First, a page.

France's prime minister was set to appoint a new cabinet Tuesday after tendering his government's resignation amid a row over economic policy, plunging the country into a fresh political crisis.
As desperately unpopular President Francois Hollande battles to overcome splits in his ruling Socialists and revive the stagnant French economy, Manuel Valls was expected to announce the make-up of his team in the afternoon.
The shock resignation on Monday was seen as a bid to restore order after a weekend of sniping from economy minister Arnaud Montebourg who attacked France's economic direction and the country's main European ally Germany.
Montebourg, a left-wing firebrand who is no stranger to controversy, made it clear he would not be part of the new team and launched a hefty broadside at the policies of austerity he said had catapulted France and Europe into the worst economic crisis since the 1929 Depression.
Education minister Benoit Hamon and culture minister Aurelie Filippetti later said they would join him in self-imposed exile from the next government.
Top French daily Le Monde described the reshuffle as "the last chance for the president to save his five-year term" as Hollande faces record-low unpopularity at 17 percent and record-high unemployment.
The reshuffle was also a desperate bid to quell unseemly infighting in his ruling Socialists between left-leaning members like Montebourg and those, like Valls, who tend more to the centre.
- 'Serious, destructive and long' -
The departing Montebourg lashed out at the austerity policies implemented by the Valls government, saying they were only prolonging and worsening a "serious, destructive and long" crisis in Europe.
"For two years, I fought tirelessly to convince, I wrote notes and letters to the head of the executive and made private and public declarations to attempt to convince and implore the president to refuse excessive measures for our country that risked damaging and sinking our economy," he said.
Acknowledging that he had failed to convince Hollande or the prime minister, he said: "I believed it necessary to take back my freedom in the same way he (Valls) accepted to give it to me."
Montebourg, who is 51, is well known for loose cannon comments, having made headlines in the past for his outspoken criticism of Germany, which he has blamed for factory closures in France.
He was promoted to his current position in April in a government shake-up after the Socialist party suffered a drubbing at local elections, and has had to cosy up to Finance Minister Michel Sapin who supports the very austerity measures that he disagrees with.
As industrial renewal minister before his promotion, he had also raised eyebrows by dubbing the head of tyre giant Titan an "extremist" after the CEO criticised the French workforce as lazy.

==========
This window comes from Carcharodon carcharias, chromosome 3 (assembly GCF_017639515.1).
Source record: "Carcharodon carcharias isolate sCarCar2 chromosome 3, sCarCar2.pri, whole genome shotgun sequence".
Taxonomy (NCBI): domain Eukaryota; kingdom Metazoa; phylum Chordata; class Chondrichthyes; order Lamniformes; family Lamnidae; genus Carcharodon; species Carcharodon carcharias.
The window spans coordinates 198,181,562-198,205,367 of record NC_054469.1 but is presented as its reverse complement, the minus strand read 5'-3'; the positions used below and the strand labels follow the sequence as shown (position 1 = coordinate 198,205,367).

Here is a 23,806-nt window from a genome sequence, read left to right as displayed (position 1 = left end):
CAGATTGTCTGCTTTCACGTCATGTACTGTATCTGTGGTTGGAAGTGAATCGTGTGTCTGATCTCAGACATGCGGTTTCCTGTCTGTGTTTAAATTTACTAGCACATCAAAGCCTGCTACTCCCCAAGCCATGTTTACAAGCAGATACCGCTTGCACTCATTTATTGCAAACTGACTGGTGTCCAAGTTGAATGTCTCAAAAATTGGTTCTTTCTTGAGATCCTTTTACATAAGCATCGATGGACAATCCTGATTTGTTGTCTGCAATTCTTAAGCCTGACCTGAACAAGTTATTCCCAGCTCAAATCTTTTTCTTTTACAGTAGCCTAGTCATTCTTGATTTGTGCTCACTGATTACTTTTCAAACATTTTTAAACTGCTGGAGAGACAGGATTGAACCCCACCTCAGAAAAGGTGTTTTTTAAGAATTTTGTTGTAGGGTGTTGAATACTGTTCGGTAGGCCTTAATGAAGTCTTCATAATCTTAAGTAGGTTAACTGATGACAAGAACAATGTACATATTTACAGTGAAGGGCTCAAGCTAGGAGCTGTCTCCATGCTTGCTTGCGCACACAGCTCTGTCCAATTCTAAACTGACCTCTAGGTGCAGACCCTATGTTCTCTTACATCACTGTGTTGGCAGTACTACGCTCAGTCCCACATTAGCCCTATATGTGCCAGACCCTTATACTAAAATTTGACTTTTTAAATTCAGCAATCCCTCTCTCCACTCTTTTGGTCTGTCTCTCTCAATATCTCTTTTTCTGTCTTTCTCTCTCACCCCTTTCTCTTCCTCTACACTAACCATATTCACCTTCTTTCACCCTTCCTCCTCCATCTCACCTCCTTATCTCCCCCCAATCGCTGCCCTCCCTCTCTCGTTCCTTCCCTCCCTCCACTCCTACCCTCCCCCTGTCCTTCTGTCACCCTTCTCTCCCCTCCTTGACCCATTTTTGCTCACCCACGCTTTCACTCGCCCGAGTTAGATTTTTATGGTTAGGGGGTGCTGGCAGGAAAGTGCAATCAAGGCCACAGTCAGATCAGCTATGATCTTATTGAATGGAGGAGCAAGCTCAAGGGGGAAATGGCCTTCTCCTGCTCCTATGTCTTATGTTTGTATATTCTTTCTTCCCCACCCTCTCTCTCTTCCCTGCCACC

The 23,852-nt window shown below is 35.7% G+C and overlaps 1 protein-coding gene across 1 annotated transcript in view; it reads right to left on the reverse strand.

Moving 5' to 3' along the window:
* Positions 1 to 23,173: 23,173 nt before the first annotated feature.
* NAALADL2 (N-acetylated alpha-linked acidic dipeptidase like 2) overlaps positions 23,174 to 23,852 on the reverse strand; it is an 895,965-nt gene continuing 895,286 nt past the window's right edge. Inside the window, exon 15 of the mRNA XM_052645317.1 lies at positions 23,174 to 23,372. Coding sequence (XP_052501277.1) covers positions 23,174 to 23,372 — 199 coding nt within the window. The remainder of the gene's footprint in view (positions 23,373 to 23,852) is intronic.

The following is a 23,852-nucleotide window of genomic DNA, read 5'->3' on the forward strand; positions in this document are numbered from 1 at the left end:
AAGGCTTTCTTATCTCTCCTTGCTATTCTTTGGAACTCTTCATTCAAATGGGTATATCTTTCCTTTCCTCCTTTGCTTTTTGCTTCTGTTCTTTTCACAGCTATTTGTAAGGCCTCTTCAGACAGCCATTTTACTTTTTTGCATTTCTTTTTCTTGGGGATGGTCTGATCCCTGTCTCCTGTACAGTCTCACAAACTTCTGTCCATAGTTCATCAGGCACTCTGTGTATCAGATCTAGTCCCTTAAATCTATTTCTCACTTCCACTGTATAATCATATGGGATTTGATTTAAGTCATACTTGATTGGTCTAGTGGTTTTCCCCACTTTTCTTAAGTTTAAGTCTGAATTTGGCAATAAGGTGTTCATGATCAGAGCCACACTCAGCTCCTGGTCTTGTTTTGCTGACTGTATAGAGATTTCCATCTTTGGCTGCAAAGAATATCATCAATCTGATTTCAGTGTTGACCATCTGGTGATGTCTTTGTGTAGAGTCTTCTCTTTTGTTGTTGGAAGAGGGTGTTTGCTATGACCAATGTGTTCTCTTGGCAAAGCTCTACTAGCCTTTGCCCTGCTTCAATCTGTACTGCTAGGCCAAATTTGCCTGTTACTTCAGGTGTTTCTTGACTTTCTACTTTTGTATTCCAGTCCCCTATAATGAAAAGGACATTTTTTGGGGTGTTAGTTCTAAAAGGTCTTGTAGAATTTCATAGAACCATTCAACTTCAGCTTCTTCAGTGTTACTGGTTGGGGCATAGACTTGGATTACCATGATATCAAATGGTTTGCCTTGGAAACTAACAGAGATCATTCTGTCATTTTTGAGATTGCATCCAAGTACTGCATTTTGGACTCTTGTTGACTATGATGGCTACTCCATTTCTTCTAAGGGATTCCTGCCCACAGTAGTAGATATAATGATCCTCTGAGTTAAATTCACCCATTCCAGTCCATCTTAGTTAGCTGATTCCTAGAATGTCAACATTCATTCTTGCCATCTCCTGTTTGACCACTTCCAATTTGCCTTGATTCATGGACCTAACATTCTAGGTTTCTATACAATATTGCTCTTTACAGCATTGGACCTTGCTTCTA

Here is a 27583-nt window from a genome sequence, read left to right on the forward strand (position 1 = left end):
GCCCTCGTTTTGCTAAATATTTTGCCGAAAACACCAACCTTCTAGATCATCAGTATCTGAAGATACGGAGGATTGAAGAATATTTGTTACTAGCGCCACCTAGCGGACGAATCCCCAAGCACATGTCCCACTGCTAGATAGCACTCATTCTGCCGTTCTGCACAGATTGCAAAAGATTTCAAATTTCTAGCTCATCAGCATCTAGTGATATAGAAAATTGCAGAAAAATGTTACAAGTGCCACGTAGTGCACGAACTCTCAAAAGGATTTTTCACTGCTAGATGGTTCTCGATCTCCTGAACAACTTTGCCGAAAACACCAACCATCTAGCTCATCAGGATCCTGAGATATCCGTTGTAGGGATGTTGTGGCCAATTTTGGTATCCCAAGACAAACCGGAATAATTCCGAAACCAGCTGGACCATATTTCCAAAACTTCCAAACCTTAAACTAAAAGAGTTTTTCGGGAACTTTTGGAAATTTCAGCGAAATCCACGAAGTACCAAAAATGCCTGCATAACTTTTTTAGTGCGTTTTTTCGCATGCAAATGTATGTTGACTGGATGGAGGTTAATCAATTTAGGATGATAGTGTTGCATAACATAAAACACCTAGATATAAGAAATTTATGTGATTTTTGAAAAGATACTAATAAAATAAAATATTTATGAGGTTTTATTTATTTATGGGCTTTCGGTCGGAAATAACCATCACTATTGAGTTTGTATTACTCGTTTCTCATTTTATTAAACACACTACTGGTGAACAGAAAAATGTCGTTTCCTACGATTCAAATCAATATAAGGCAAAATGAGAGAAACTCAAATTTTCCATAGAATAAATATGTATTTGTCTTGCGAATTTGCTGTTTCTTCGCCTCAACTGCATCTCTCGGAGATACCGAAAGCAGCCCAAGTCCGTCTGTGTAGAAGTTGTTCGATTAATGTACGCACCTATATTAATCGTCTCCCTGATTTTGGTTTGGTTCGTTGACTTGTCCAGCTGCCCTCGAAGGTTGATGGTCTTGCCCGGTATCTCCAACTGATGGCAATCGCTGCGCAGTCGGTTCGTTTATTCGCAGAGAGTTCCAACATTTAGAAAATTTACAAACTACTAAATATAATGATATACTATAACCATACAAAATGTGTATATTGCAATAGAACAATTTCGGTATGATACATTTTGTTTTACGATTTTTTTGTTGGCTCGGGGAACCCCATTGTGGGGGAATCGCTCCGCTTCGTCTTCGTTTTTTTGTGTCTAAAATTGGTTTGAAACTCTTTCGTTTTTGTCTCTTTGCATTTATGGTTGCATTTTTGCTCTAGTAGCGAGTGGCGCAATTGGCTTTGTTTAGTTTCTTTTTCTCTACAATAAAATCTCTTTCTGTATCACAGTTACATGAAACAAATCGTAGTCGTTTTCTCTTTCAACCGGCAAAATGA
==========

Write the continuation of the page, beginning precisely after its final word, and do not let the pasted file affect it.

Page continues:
He also became embroiled in a very public fight with steelmaker ArcelorMittal over the closure of a plant.
But he maintained he was leaving "on amicable terms" with the government.
Opposition figures reacted with shock to the unfolding events, pointing to a major crisis of confidence at the heart of the executive, with far-right leader Marine Le Pen even calling for the lower house National Assembly to be dissolved.
The crisis comes at a time when France is mired in stubbornly slow economic recovery, with high unemployment.
The French economy has been stagnant for the past six months and the government has been forced to halve its growth forecast to 0.5 percent for this year.
- 'Historically unpopular' -
Both Hollande and Valls say the answer to the economic crisis is their so-called Responsibility Pact that offers businesses tax breaks of some 40 billion euros ($55 billion) in exchange for a pledge by companies to create 500,000 jobs over three years.
Hollande plans to finance this with 50 billion euros in spending cuts, and the plan has angered those on the left of the party -- including Montebourg.
The prime minister himself is also deeply unpopular with some Socialists.
Two Green ministers left the government when Valls was appointed in March after the Socialists' humiliation at the polls.
But Frederic Dabi, deputy head of polling firm IFOP, warned against overestimating the impact of the latest crisis on public opinion.
"We have a government and president that are historically unpopular, and what will make them popular or more unpopular isn't what happens in the government in terms of people but policies being implemented and a lack of results."